Pilot of Kobe Bryant’s helicopter tried to avoid heavy fog before crash
CALABASAS, Calif. - A veteran pilot who plunged into a Los Angeles-area hillside, killing Kobe Bryant and eight others, had tried to avoid fog so heavy that it had grounded police choppers, authorities said.
But even experienced pilots may have only seconds to act when they are blinded by weather, an expert said as investigators began scouring the wreckage for clues to Sunday morning’s crash.
The NBA postponed the Los Angeles Lakers' next game against the Clippers on Tuesday night after the deaths of the retired superstar and the other victims.
Bryant’s death at age 41 was mourned around the world in an outpouring of shocked grief. And while the official investigation into the cause of the crash was just beginning and crews were still working to recover the bodies, experts and armchair pilots alike already were flooding social media and the airwaves with speculation.
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One popular theme was the weather. Dense fog had settled along part of the flight path.
The chartered Sikorsky S-76B was a luxury twin-engine aircraft often used by Bryant in traffic-jumping hops around the LA area’s notoriously congested sprawl. It was heading from John Wayne Airport in Orange County to Camarillo Airport in Ventura County when it crashed in Calabasas.
Emergency personnel work at the helicopter crash site that claimed the life of former NBA great Kobe Bryant on Jan. 27, 2020 in Calabasas, California. Bryant, 41, his daughter Gianna, 13, and seven others died in the accident. (Photo by Josh Lefkowit
Bryant, his 13-year-old daughter, Gianna, and the other passengers were heading to Bryant’s Mamba Sports Academy, a youth sports center in Thousand Oaks. Bryant was to coach a basketball tournament there in which his daughter was supposed to play.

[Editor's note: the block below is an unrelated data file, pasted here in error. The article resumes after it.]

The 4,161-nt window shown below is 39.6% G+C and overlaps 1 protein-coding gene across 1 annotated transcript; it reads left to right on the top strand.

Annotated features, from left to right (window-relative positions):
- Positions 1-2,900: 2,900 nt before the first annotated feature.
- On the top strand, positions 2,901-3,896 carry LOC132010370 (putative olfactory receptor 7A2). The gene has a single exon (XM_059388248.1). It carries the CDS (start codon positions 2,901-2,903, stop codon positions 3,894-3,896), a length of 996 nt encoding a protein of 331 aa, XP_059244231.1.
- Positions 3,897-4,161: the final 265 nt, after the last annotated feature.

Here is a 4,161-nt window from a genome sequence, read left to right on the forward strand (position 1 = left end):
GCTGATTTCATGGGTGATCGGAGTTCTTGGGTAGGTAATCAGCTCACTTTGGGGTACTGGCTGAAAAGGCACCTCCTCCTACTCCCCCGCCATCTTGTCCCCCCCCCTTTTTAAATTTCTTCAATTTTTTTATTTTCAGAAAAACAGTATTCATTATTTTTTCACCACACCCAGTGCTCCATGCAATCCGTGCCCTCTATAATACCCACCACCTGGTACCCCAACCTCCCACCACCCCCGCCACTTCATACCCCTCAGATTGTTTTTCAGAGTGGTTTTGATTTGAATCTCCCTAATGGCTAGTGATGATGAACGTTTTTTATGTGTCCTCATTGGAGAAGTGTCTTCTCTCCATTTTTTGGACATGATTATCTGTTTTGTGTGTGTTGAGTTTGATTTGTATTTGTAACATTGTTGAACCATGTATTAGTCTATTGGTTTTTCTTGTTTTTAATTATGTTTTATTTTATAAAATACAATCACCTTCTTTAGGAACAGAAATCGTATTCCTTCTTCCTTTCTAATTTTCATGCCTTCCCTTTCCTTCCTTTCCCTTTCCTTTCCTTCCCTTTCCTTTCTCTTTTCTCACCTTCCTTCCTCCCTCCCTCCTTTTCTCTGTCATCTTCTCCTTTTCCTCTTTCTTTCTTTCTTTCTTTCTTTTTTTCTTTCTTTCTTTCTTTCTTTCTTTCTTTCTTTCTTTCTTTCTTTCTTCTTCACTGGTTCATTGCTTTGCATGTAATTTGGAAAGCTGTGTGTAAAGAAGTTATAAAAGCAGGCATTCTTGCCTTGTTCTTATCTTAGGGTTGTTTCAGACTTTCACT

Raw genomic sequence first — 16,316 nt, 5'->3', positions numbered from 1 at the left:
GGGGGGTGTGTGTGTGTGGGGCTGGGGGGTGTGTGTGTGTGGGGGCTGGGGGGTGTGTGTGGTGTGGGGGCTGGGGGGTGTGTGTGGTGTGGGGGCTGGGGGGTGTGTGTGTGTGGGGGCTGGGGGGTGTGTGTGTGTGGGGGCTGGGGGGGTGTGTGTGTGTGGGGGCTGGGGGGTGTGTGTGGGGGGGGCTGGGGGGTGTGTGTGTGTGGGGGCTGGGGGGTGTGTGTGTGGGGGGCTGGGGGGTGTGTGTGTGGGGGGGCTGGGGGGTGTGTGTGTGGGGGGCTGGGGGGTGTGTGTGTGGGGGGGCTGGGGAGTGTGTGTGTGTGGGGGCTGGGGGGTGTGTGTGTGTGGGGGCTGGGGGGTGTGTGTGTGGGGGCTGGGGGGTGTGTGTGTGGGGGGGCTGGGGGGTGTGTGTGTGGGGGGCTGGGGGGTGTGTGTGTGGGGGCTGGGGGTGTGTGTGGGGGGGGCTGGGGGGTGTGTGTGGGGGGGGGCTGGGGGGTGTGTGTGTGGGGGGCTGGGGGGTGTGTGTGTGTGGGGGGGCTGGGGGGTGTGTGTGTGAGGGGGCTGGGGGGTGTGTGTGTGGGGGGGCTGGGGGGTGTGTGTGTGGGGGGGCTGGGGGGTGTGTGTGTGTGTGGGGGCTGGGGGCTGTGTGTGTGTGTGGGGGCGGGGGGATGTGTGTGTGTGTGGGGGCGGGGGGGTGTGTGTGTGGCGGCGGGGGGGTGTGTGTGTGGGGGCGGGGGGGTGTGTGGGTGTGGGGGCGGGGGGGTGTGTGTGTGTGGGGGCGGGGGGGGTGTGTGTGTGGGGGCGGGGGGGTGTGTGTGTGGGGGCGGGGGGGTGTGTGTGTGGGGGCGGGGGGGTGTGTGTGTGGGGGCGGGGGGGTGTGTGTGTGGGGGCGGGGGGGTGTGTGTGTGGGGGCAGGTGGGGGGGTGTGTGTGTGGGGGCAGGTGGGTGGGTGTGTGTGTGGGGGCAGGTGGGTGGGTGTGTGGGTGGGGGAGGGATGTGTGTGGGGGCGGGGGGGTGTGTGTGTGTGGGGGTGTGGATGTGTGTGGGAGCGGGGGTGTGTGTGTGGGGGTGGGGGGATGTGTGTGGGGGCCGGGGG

Also killed were John Altobelli, 56, longtime head coach of Southern California's Orange Coast College baseball team; his wife, Keri; and daughter, Alyssa, who played on the same basketball team as Bryant's daughter; and Christina Mauser, a girls' basketball coach at a Southern California elementary school.
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The pilot, Ara Zobayan, was chief pilot for the craft’s owner, Island Express Helicopters. He also was a flight instructor, had more than 8,000 hours of flight time and had flown Bryant and other celebrities several times before, including Kylie Jenner.
“He was such a nice man,” Jenner wrote on Instagram.
Randy Waldman, a helicopter flight instructor who lives in Los Angeles, said the radar tracking data he’s seen leads him to believe the pilot got confused in the fog and went into a fatal dive.
The aircraft’s speed “means he was completely out of control and in a dive,” Waldman said.
“Once you get disoriented your body senses completely tell you the wrong thing. You have no idea which way is up or down,” he said.
“If you’re flying visually, if you get caught in a situation where you can’t see out the windshield, the life expectancy of the pilot and the aircraft is maybe 10, 15 seconds,” Waldman said.